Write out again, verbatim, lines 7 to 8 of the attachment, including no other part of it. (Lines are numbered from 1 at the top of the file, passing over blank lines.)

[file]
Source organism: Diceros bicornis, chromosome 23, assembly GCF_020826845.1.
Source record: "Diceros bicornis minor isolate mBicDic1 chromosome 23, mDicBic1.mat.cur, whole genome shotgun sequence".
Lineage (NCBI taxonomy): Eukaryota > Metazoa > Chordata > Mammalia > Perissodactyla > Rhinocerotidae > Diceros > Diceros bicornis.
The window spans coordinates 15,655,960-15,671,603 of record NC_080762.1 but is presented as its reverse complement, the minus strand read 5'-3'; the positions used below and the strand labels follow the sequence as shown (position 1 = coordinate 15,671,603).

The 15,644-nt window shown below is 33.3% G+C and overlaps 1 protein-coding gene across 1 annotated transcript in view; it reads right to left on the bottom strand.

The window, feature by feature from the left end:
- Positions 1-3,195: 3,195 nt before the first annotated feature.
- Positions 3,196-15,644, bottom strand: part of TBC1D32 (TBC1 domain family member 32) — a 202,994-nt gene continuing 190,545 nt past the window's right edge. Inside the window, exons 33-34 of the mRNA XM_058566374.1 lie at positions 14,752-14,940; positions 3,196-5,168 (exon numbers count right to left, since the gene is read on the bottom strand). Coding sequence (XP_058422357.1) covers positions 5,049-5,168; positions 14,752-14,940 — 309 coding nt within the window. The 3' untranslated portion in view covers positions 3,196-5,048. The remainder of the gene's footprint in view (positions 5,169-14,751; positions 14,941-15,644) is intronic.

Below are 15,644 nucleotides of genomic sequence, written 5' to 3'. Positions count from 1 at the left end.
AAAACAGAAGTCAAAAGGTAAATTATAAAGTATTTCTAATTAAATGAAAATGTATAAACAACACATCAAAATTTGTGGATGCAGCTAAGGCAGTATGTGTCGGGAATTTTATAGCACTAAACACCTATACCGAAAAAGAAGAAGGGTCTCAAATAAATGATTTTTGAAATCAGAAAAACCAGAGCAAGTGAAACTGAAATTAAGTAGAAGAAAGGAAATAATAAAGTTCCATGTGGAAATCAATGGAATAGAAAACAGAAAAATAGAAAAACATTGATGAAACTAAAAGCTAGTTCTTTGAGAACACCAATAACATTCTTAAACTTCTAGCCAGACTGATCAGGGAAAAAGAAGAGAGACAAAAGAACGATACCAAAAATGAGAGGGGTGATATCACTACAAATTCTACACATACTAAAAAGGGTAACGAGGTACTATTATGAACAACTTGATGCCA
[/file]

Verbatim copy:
- Positions 1-3,195: 3,195 nt before the first annotated feature.
- Positions 3,196-15,644, bottom strand: part of TBC1D32 (TBC1 domain family member 32) — a 202,994-nt gene continuing 190,545 nt past the window's right edge. Inside the window, exons 33-34 of the mRNA XM_058566374.1 lie at positions 14,752-14,940; positions 3,196-5,168 (exon numbers count right to left, since the gene is read on the bottom strand). Coding sequence (XP_058422357.1) covers positions 5,049-5,168; positions 14,752-14,940 — 309 coding nt within the window. The 3' untranslated portion in view covers positions 3,196-5,048. The remainder of the gene's footprint in view (positions 5,169-14,751; positions 14,941-15,644) is intronic.